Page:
phoenix Member since:
2005-07-11

What use is SSH? I can only think or remote administration of a Linux server, which involves the , and | keys amongst others not generally featured on a physical mobile phone keyboard. This is probably an example where a virtual keyboard is even the better one.


Nope. VX Connectbot (the best SSH client out there) includes keyboard mappings for quite a few keyboard sliders phone. These mappings give you access to every key on a normal keyboard. On the Xperia Pro, you have access to everything via either normal keypress, CTRL+keypress, Alt+keypress, or Sym+keypress (CTRL, ALT work the same as on a normal keyboard). IOW, never more than 3 key presses (normally only 2 unless you need to CTRL/ALT+symbol) to access any symbol on a keyboard (including tab, pipe, tilde, etc). Compare that to a virtual keyboard where you have to long-press keys or flip screens or whatever.

A device with a real keyboard, like a laptop or even a netbook, is far superior to a mobile phone with physical keyboard when it comes to SSH. Using a phone to SSH is just wasting time when more quicker ways are available.


Which is quicker:
1. Pull phone from pocket, start app, start typing, or
2. Pull laptop out of bag, turn on, wait for boot, login, wait for network, start app, start typing?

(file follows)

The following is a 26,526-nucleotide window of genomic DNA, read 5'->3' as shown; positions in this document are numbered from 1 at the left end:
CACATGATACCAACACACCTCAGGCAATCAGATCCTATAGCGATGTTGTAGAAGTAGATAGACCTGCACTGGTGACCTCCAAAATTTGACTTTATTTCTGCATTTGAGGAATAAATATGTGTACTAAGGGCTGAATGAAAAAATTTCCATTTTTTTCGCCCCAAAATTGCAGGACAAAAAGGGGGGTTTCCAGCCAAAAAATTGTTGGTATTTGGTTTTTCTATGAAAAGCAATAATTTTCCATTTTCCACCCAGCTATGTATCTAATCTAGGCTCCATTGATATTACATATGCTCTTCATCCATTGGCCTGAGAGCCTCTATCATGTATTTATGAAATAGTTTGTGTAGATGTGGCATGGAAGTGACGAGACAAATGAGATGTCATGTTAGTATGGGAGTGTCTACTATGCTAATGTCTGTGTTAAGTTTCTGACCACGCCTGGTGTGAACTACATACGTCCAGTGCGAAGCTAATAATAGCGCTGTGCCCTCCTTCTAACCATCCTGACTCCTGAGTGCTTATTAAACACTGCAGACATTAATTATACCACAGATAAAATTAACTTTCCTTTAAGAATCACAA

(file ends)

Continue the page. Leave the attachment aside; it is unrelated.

Also, my phone is with me 24/7. My laptop is rarely with me unless I specifically need it where I'm going.

Which is bulkier:
1. A phone in my pocket, or
2. A separate backpack to carry the laptop + gear?

You may call your phone a Swiss knife, but someone who brings such a knife to a national carpenter competition will get destroyed by someone who brings a box of tools.


And the person with the knife will probably survive a street fight in a dark alley (aka unexpected emergency in the data centre while out-of-the office) compared to the person who has to put their toolbox down, scrounge around in it for the right tool, etc.

One last thing, I'm not against mobile phones with physical keyboards. Just because I think their added uses don't hold up against the downsides doesn't make me a hater.


When you won't accept that there are legitimate uses for one, you are a hater.

Edited 2013-11-20 00:10 UTC

Reply Parent Score: 2